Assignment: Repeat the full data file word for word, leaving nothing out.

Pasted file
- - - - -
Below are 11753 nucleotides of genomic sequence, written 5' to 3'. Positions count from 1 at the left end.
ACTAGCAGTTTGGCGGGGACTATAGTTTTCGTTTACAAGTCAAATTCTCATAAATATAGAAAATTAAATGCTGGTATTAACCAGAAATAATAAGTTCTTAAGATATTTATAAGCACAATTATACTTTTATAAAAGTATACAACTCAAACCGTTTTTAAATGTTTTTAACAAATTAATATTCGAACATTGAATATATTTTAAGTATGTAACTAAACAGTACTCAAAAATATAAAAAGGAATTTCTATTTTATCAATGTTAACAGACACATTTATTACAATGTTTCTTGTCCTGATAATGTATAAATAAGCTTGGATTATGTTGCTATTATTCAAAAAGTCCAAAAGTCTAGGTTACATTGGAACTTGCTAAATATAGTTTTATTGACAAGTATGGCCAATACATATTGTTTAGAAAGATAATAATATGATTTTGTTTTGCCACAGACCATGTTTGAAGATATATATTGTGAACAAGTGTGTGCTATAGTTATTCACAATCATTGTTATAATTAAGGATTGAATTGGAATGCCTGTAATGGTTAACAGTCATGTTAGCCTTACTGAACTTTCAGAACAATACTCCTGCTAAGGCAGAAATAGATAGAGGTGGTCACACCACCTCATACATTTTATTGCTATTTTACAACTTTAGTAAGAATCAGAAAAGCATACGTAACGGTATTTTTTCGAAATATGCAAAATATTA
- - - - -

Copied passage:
Below are 11753 nucleotides of genomic sequence, written 5' to 3'. Positions count from 1 at the left end.
ACTAGCAGTTTGGCGGGGACTATAGTTTTCGTTTACAAGTCAAATTCTCATAAATATAGAAAATTAAATGCTGGTATTAACCAGAAATAATAAGTTCTTAAGATATTTATAAGCACAATTATACTTTTATAAAAGTATACAACTCAAACCGTTTTTAAATGTTTTTAACAAATTAATATTCGAACATTGAATATATTTTAAGTATGTAACTAAACAGTACTCAAAAATATAAAAAGGAATTTCTATTTTATCAATGTTAACAGACACATTTATTACAATGTTTCTTGTCCTGATAATGTATAAATAAGCTTGGATTATGTTGCTATTATTCAAAAAGTCCAAAAGTCTAGGTTACATTGGAACTTGCTAAATATAGTTTTATTGACAAGTATGGCCAATACATATTGTTTAGAAAGATAATAATATGATTTTGTTTTGCCACAGACCATGTTTGAAGATATATATTGTGAACAAGTGTGTGCTATAGTTATTCACAATCATTGTTATAATTAAGGATTGAATTGGAATGCCTGTAATGGTTAACAGTCATGTTAGCCTTACTGAACTTTCAGAACAATACTCCTGCTAAGGCAGAAATAGATAGAGGTGGTCACACCACCTCATACATTTTATTGCTATTTTACAACTTTAGTAAGAATCAGAAAAGCATACGTAACGGTATTTTTTCGAAATATGCAAAATATTA